Finally, the main limit is that the study could be underpowered as evidenced by a nonstatistical association between gait speed and cognitive dysfunction (contradictory with the results performed in a larger EPIDOS population) and by the large CI found for the variables [4]. Due to the small study sample, dementia and MCI both were categorized in cognitive dysfunction. This could dampen the association as a minority of MCI participants will eventually not evolve to a dementia stage. The generalizability of the results is also challenged by the restriction of the EPIDOS study to only relatively healthy older women; therefore, our findings might not be applicable to men, different settings, and other health profiles. Even more, as shown in the flow chart, participants suffering from dementia at 7 years of follow-up were more likely to refuse a new DXA assessment than cognitively intact participants. This issue could affect the possible association in the EPIDOS study. Although the DXA assessments were comparable during the cross-calibration performed during the follow-up study at 7 years, the results need to be interpreted with caution. The main limit is that no cross-calibration could be performed at baseline. Software upgrades, calibrations, and tube changes over the 7-year period could render the baseline assessment not comparable. Although not true for fat mass, and lean mass, the significant bone measurement differences found in the cross-calibration could be explained by these factors.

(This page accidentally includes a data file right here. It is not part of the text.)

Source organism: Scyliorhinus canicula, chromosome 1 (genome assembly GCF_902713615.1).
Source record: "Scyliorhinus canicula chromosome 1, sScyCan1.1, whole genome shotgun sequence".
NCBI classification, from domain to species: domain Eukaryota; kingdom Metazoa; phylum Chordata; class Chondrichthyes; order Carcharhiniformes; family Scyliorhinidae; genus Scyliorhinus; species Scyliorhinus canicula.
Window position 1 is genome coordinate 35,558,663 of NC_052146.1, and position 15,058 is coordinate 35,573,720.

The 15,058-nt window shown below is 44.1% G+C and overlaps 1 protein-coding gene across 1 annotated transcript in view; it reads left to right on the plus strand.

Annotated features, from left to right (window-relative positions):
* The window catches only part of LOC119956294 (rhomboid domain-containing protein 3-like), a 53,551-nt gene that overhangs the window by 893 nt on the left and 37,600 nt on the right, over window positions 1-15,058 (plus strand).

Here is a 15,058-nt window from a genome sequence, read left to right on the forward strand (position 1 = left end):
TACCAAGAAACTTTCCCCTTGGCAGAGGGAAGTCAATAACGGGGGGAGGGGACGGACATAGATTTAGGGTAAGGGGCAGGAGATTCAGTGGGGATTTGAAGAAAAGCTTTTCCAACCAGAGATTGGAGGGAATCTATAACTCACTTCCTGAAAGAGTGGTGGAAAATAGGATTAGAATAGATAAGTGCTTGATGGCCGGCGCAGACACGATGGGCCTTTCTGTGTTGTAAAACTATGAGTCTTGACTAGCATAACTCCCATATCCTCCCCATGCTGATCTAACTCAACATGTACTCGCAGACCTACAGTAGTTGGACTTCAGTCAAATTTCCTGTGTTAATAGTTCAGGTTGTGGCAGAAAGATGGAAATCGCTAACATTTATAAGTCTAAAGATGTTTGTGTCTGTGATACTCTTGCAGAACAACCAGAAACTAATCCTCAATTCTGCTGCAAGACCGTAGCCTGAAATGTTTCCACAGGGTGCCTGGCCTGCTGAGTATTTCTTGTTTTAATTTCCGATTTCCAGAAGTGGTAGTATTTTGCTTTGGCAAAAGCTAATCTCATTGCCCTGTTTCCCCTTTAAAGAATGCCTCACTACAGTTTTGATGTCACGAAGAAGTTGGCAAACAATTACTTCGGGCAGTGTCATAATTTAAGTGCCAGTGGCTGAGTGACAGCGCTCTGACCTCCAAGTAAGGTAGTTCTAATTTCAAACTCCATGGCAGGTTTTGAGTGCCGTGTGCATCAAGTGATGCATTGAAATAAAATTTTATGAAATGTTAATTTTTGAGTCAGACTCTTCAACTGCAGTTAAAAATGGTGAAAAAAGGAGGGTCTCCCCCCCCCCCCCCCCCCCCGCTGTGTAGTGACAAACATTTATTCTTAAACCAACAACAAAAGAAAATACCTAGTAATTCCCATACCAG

5 Conclusions

In this cohort of community-dwelling independent older women, percent change in body composition parameters was not found to be associated with cognitive dysfunction. Differently, age was confirmed to be associated with cognitive decline. The analyses suggest that the study might be underpowered, or that no association exists between changes in body composition and cognitive dysfunction. Further studies on the topic are needed to confirm these findings, including larger samples including more DXA assessments over time or participants with cognitive dysfunction at a later dementia stage.
The authors thank the investigators of the EPIDOS study; the coordinators (Breart, Dargent-Molina, Meunier, Schott, Hans, Delmas); and principal investigators (center: Baudouin, Sebert (Amiens); Chapuy, Schott (Lyon); Favier, Marcelli (Montpellier); Haussherr, Menkes, Cormier (Paris); and Grandjean, Ribot (Toulouse)). The authors of this manuscript certify that they comply with the ethical guidelines for authorship and publishing in the Journal of Cachexia, Sarcopenia, and Muscle, 2010;1:7–8 (von Haehling S, Morley JE, Coats AJ and Anker SD).
Conflict of interest
Gabor Abellan van Kan, Matteo Cesari, Sophie Gillette-Guyonnet, and Bruno Vellas declare that they have no conflict of interest. Charlotte Dupuy is supported by CIFRE PhD studentship (no. 2010/1072) which was jointly funded by the Nutrition Clinique and the French National Association of Technical Research (ANRT). Yves Rolland is board member from Nutritia.